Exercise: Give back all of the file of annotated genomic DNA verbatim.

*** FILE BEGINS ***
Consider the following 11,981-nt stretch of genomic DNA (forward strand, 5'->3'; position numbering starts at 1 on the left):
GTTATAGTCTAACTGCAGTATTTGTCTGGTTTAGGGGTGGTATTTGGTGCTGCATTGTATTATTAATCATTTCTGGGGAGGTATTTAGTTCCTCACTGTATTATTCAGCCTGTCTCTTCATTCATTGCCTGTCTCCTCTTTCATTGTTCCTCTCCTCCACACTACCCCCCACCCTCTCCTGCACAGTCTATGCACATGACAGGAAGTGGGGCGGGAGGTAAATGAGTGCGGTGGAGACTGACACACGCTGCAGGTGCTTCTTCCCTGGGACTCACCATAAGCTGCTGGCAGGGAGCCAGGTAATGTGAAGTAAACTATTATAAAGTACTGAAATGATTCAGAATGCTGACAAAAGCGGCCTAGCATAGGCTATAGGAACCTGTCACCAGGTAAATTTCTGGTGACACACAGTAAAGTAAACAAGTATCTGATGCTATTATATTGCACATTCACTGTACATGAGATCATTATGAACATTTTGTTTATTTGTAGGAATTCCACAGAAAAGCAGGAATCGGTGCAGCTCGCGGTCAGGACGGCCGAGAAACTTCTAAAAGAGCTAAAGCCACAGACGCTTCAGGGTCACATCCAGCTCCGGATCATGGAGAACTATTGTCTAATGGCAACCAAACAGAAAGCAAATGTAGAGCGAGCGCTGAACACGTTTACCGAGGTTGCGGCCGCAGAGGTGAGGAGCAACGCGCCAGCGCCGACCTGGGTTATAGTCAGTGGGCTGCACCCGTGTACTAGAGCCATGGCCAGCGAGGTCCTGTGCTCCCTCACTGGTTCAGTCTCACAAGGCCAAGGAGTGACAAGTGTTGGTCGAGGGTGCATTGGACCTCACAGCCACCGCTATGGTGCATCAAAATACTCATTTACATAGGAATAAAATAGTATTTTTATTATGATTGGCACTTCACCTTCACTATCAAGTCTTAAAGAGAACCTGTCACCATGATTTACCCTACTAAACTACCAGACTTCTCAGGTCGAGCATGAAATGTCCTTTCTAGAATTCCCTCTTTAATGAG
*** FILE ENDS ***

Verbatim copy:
Consider the following 11,981-nt stretch of genomic DNA (forward strand, 5'->3'; position numbering starts at 1 on the left):
GTTATAGTCTAACTGCAGTATTTGTCTGGTTTAGGGGTGGTATTTGGTGCTGCATTGTATTATTAATCATTTCTGGGGAGGTATTTAGTTCCTCACTGTATTATTCAGCCTGTCTCTTCATTCATTGCCTGTCTCCTCTTTCATTGTTCCTCTCCTCCACACTACCCCCCACCCTCTCCTGCACAGTCTATGCACATGACAGGAAGTGGGGCGGGAGGTAAATGAGTGCGGTGGAGACTGACACACGCTGCAGGTGCTTCTTCCCTGGGACTCACCATAAGCTGCTGGCAGGGAGCCAGGTAATGTGAAGTAAACTATTATAAAGTACTGAAATGATTCAGAATGCTGACAAAAGCGGCCTAGCATAGGCTATAGGAACCTGTCACCAGGTAAATTTCTGGTGACACACAGTAAAGTAAACAAGTATCTGATGCTATTATATTGCACATTCACTGTACATGAGATCATTATGAACATTTTGTTTATTTGTAGGAATTCCACAGAAAAGCAGGAATCGGTGCAGCTCGCGGTCAGGACGGCCGAGAAACTTCTAAAAGAGCTAAAGCCACAGACGCTTCAGGGTCACATCCAGCTCCGGATCATGGAGAACTATTGTCTAATGGCAACCAAACAGAAAGCAAATGTAGAGCGAGCGCTGAACACGTTTACCGAGGTTGCGGCCGCAGAGGTGAGGAGCAACGCGCCAGCGCCGACCTGGGTTATAGTCAGTGGGCTGCACCCGTGTACTAGAGCCATGGCCAGCGAGGTCCTGTGCTCCCTCACTGGTTCAGTCTCACAAGGCCAAGGAGTGACAAGTGTTGGTCGAGGGTGCATTGGACCTCACAGCCACCGCTATGGTGCATCAAAATACTCATTTACATAGGAATAAAATAGTATTTTTATTATGATTGGCACTTCACCTTCACTATCAAGTCTTAAAGAGAACCTGTCACCATGATTTACCCTACTAAACTACCAGACTTCTCAGGTCGAGCATGAAATGTCCTTTCTAGAATTCCCTCTTTAATGAG